Top Writing Clubs For Academics

When writing my thesis in graduate school, my PhD supervisor suggested that I should go to a writing club or a writing resources center at my university (Back in 2007, it was called The University of Western Ontario). Did I do it? No? Why? Because I felt that it would take away from doing my research during my PhD, which was a bit short-sighted but also a very rational thing to do. Why would I spend time on things other than writing my dissertation or papers? Going to a writing center just seemed like a massive side-track.

However, this began a preoccupation with developing a online writing accountability group and peer feedback software that would go on for several years. Read this post about tips for going to academic conferences (You will like it). 

This post is about my journey of building an online writing accountability group for PhD Students and Faculty. is a writing resource that mimics the peer review system, and tries to make the natural system of reciprocity that occurs among academics and graduate students more explicit. I am also trying to build in writing accountability measures that will help provide support for graduate students and faculty who do not have access to writing resources. Like me, many academics work remotely or asynchronously which makes visiting in-person writing clubs or accountability groups quite cumbersome.

Why is there a need for an online writing club for PhD students and faculty? Writing is such a central part of our job, most of us struggle with writing on a regular basis, and then we blame ourselves or our students for a lack of productivity or lack of skill at writing. We tell ourselves that anyone that is incapable of writing X numbers of papers before their PhD is completed or before they get tenure is of somehow poor quality. Read this post about how works – I think it is a pretty cool idea.

Why Do We Need An Online Writing Community? The Challenge Of Academic Writing Is Not Our Skill But A Lack of Supportive Technologies

As the founder of the platform, I wanted to flip this logic on its head. I think it is normal to struggle with writing. I don’t think it is abnormal to feel anxiety or depressed while you write your thesis. I think you are strange if you do not feel anxious when you get feedback from other academics. I think it is the norm – Most people I encounter struggle with the writing aspect of academia. This is strange, because this is our job. Why do you think so many people attempt to go into academia and fail at it? It’s not because they are not bright or that they lack the skill to do so.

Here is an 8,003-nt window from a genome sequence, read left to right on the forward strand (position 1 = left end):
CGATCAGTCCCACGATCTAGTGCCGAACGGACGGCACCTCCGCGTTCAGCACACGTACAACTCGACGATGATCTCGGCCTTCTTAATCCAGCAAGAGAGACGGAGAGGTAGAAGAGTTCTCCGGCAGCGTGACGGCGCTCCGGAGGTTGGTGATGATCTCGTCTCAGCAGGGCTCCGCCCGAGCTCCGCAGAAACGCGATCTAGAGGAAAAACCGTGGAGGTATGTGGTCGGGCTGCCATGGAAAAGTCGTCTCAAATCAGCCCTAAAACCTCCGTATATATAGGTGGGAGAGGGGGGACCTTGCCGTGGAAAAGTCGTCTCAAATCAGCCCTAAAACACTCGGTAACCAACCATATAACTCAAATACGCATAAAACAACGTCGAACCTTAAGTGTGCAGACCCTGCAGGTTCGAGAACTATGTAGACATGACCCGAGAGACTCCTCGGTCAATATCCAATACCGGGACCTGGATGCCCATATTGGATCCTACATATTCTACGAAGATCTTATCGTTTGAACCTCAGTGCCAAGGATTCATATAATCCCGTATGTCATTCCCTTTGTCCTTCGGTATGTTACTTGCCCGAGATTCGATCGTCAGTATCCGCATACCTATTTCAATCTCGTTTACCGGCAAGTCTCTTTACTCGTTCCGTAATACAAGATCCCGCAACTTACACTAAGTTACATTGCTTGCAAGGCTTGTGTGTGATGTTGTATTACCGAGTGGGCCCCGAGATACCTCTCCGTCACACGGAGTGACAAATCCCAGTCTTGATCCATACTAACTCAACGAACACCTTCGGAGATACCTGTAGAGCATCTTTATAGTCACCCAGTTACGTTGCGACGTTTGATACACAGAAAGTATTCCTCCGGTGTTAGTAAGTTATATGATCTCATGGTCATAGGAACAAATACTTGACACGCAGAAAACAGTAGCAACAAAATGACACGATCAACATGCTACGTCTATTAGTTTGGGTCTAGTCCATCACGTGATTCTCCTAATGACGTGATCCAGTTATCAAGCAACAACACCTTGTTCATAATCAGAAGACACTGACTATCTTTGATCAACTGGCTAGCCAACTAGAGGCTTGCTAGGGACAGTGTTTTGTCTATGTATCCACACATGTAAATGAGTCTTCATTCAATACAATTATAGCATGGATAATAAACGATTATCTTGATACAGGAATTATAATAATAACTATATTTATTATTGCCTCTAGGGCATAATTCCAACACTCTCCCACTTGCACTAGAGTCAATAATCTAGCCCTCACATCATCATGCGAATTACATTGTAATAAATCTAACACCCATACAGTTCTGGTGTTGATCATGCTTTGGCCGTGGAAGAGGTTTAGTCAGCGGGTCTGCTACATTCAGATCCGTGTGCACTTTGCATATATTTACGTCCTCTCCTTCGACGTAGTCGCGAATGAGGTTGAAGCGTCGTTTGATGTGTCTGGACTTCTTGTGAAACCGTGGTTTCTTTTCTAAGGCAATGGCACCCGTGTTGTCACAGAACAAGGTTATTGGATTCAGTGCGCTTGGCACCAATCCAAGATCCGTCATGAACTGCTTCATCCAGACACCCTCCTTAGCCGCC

Rather, as a Professor of Innovation and Strategy (who studies learning and decision-making in organizations), I think the problem is a lack of available technologies to help academics succeed. A technology is just simply a solution to a problem that we have in the form of a tool, technique, or procedure. If we had better supporting technologies to help us write and enjoy writing, we are likely to perform at a higher level, and as a larger consequence, science will benefit from greater output of knowledge.

Being stuck be yourself writing in solitude on your computer is generally not, we as social animals, are evolutionary programmed to do. Countless academic articles discuss that we do much better in groups. Virtually, the entire fields of Economics and Sociology show that we not only do between when we have support from others but also when we trade/interact with others. We feel much better about ourselves if we are part of a community. Indeed, one could argue that the entire field of management is about thinking how to coordinate resources between people. Consequently, I think most people do better when they have resources and increased connections with others that help them perform.  Even if some of us might thrive without a supportive of community, I think these folks could do better with a writing community and technology resources that accelerate their writing abilities.


What Factors Contribute To Academic Writing Difficulties?

From my point of view, there are several factors that I would like to change with our current academic writing environment, and I am making positive steps towards changing how academic writing occurs with the project. I know that this is just a very small step. 🙂 However, I do feel proud of what we have accomplished so far – three years ago none of these resources existed. Now, they do. It is a work in progress, but it is a step in the right direction.

Please note that this blog post is not a lament about the tenure system, academia, or publish or perish. These factors are unlikely to change – academics have been debating these issues for years with their colleagues. Graduate students have struggled with learning how to write, and they will continue to do so. Also, generally, the tenure system actually works quite well. It is a market mechanism that in the very long-run is somewhat reflective of value. It’s not perfect, but it is the best it can be. The alternative – having limited systems for knowledge discovery and knowledge accumulation is far worst.

Rather, I think that our current system needs greater support for academics, graduate students, and faculty to excel and achieve academic performance. To me, it seems like an opportune time for an innovation to solve at least a small amount of these problems, or at least make our writing efforts more fun. As a Professor of Innovation, I teach my students to look for these opportunities to scratch your own itch as there is at least a market of one (yourself) for the innovation.

What characteristics of academic writing make it difficult to do for most people?